Software is like Ben & Jerry’s Half Baked ice cream. It’s never quite done, and that’s what makes it delicious! Unlike hardware or a physical product, you can iterate on it constantly, but the key is to pick a couple things to iterate on—not everything.

You’ll want to sit down and sift through feedback from all your channels: customer support tickets, calls, chats, and emails. Keep track of outliers, like feedback that was extremely positive and extremely negative. You’ll want to reach out to these folks to understand why they are at the extremes.

Those who were extremely positive will become great case studies and testimonials. Those who are negative may have valid concerns, depending on how constructive they are. Finally, look for the common criticisms.

It’s important to marry anecdotal feedback with data, which is why I recommended setting up an analytics tool like KISSmetrics or Mixpanel.

You should see exactly what features your customers explored and didn’t. This will help you decide where you want to focus your efforts going forward. I cannot tell you how many times I’ve heard of people refining the wrong workflows or features, only to find out later that no one was using them! If you want to use your time wisely, set up a tool that tracks customer paths and provides you with analytics so you know which ones to work on.

Two axes to think about when iterating on your product post-launch

Whatever happened during launch is over now. If it was a successful launch, then you’ll want to keep building momentum. If it wasn’t successful, then know it’s not the end of the world. At this stage, the name of the game is iterate.

Before you begin to iterate, you want to start by formulating a hypothesis on two different axes:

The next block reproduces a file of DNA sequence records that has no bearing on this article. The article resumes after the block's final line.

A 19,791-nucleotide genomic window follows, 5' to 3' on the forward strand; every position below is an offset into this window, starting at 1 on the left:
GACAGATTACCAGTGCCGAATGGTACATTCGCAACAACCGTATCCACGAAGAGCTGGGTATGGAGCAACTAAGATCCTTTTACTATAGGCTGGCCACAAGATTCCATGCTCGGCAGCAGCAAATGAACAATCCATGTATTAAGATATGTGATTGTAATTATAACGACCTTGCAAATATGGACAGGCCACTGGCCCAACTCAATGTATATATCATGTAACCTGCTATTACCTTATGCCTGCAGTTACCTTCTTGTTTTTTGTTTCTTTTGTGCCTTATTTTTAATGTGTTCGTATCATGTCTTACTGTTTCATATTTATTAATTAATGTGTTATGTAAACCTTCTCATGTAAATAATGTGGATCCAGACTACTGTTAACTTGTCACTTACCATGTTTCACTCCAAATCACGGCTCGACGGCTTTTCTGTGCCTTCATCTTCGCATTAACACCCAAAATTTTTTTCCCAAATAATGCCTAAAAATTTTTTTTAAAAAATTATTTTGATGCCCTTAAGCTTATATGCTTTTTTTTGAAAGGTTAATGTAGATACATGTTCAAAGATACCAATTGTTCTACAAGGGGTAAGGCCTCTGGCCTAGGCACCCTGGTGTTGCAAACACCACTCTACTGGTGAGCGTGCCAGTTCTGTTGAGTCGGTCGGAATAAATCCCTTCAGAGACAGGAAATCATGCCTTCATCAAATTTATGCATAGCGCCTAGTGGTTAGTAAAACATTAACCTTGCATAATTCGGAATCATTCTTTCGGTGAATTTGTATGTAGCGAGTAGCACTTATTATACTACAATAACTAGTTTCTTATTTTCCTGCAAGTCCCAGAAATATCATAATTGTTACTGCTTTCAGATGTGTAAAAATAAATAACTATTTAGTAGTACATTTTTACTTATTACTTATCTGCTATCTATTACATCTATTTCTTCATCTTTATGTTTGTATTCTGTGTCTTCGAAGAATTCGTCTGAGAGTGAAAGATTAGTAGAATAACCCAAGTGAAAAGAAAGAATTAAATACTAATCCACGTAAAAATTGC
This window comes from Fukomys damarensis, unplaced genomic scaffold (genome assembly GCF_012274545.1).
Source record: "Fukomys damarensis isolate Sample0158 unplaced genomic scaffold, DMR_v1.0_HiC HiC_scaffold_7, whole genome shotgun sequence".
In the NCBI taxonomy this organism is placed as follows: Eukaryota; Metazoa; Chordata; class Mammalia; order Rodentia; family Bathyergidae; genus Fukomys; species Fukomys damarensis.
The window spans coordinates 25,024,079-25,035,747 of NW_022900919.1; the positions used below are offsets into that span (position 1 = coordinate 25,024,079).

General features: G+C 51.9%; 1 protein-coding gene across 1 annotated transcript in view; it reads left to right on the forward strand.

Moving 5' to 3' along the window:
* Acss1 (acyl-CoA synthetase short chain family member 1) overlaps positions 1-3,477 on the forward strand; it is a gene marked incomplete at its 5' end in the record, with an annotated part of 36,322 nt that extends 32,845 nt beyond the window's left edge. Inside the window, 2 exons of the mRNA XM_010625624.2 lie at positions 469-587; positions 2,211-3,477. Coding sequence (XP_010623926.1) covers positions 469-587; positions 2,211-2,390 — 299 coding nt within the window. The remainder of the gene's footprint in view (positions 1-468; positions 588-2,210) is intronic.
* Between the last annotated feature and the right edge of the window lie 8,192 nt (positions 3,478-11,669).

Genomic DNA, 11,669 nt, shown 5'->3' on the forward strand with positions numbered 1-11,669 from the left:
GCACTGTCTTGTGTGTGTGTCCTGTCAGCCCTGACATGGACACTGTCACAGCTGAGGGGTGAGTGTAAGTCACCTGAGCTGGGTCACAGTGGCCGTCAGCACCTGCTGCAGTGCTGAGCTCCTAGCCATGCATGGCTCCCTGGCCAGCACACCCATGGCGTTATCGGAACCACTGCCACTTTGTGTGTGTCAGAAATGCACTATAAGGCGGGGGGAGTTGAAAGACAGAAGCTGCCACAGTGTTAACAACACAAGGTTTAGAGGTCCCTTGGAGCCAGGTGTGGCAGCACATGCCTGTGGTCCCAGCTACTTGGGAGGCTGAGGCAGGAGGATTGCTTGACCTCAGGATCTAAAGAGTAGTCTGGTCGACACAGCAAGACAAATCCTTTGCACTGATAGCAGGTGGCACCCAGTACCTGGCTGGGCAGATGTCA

• The first axis is growth. Think about what channels you can go after to attract more customers. If you already tried several channels and they were unsuccessful, what’s the reason? Was your message unclear? Was it not the channel where potential customers hang out? Or was it just a really small channel?

  • The second axis is retention. It’s not enough for people to sign up for your product. You want to make sure they are sticking around long enough for you to be able to monetize them.

Case Study: Lenda

Lenda is a company I met at 500 Startups and continue to advise. The team is focused on making it easy to refinance your home mortgage entirely online. When I met the Lenda team they had launched and had some significant traction. They were wondering what to do next and how to prioritize all the work they felt like they needed to get done in order to grow.

I sat down with them and asked what their most immediate concern was, and they said it was improving the conversion rate from initial signups to customers who successfully refinanced.